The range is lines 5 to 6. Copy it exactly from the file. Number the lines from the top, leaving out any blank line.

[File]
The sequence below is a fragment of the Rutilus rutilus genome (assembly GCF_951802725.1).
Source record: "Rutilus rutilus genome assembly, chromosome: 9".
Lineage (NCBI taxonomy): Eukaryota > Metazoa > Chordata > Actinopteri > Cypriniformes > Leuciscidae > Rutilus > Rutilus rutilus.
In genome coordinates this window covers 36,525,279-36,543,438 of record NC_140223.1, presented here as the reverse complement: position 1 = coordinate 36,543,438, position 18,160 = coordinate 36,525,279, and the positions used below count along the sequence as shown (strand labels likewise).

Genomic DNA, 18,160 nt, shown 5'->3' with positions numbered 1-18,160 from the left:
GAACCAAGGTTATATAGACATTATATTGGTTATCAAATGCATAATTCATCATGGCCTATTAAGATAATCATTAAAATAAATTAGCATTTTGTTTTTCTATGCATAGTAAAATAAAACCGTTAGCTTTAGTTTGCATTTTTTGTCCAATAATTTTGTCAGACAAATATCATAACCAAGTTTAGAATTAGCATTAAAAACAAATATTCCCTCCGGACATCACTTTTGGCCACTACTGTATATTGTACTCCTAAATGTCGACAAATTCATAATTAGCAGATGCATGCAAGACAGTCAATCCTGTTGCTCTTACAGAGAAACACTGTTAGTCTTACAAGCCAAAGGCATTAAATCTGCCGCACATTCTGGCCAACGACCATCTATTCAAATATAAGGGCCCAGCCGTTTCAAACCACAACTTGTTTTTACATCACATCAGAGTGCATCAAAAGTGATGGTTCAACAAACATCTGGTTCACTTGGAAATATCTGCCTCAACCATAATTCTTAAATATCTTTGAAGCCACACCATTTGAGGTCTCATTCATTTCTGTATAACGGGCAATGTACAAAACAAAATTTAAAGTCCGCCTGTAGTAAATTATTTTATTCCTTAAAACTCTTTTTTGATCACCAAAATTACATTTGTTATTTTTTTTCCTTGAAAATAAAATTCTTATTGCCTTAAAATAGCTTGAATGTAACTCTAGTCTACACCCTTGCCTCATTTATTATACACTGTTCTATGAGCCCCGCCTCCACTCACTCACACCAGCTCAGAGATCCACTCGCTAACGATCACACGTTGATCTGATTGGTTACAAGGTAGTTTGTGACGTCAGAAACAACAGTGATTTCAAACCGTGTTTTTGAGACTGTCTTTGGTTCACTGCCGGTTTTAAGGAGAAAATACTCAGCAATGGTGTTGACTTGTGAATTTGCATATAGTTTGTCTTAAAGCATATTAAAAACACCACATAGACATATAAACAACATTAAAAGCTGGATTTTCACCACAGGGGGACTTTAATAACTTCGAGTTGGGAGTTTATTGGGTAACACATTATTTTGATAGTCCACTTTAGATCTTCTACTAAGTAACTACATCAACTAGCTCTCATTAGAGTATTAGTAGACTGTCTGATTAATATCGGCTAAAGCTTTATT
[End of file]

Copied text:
Genomic DNA, 18,160 nt, shown 5'->3' with positions numbered 1-18,160 from the left:
GAACCAAGGTTATATAGACATTATATTGGTTATCAAATGCATAATTCATCATGGCCTATTAAGATAATCATTAAAATAAATTAGCATTTTGTTTTTCTATGCATAGTAAAATAAAACCGTTAGCTTTAGTTTGCATTTTTTGTCCAATAATTTTGTCAGACAAATATCATAACCAAGTTTAGAATTAGCATTAAAAACAAATATTCCCTCCGGACATCACTTTTGGCCACTACTGTATATTGTACTCCTAAATGTCGACAAATTCATAATTAGCAGATGCATGCAAGACAGTCAATCCTGTTGCTCTTACAGAGAAACACTGTTAGTCTTACAAGCCAAAGGCATTAAATCTGCCGCACATTCTGGCCAACGACCATCTATTCAAATATAAGGGCCCAGCCGTTTCAAACCACAACTTGTTTTTACATCACATCAGAGTGCATCAAAAGTGATGGTTCAACAAACATCTGGTTCACTTGGAAATATCTGCCTCAACCATAATTCTTAAATATCTTTGAAGCCACACCATTTGAGGTCTCATTCATTTCTGTATAACGGGCAATGTACAAAACAAAATTTAAAGTCCGCCTGTAGTAAATTATTTTATTCCTTAAAACTCTTTTTTGATCACCAAAATTACATTTGTTATTTTTTTTCCTTGAAAATAAAATTCTTATTGCCTTAAAATAGCTTGAATGTAACTCTAGTCTACACCCTTGCCTCATTTATTATACACTGTTCTATGAGCCCCGCCTCCACTCACTCACACCAGCTCAGAGATCCACTCGCTAACGATCACACGTTGATCTGATTGGTTACAAGGTAGTTTGTGACGTCAGAAACAACAGTGATTTCAAACCGTGTTTTTGAGACTGTCTTTGGTTCACTGCCGGTTTTAAGGAGAAAATACTCAGCAATGGTGTTGACTTGTGAATTTGCATATAGTTTGTCTTAAAGCATATTAAAAACACCACATAGACATATAAACAACATTAAAAGCTGGATTTTCACCACAGGGGGACTTTAATAACTTCGAGTTGGGAGTTTATTGGGTAACACATTATTTTGATAGTCCACTTTAGATCTTCTACTAAGTAACTACATCAACTAGCTCTCATTAGAGTATTAGTAGACTGTCTGATTAATATCGGCTAAAGCTTTATT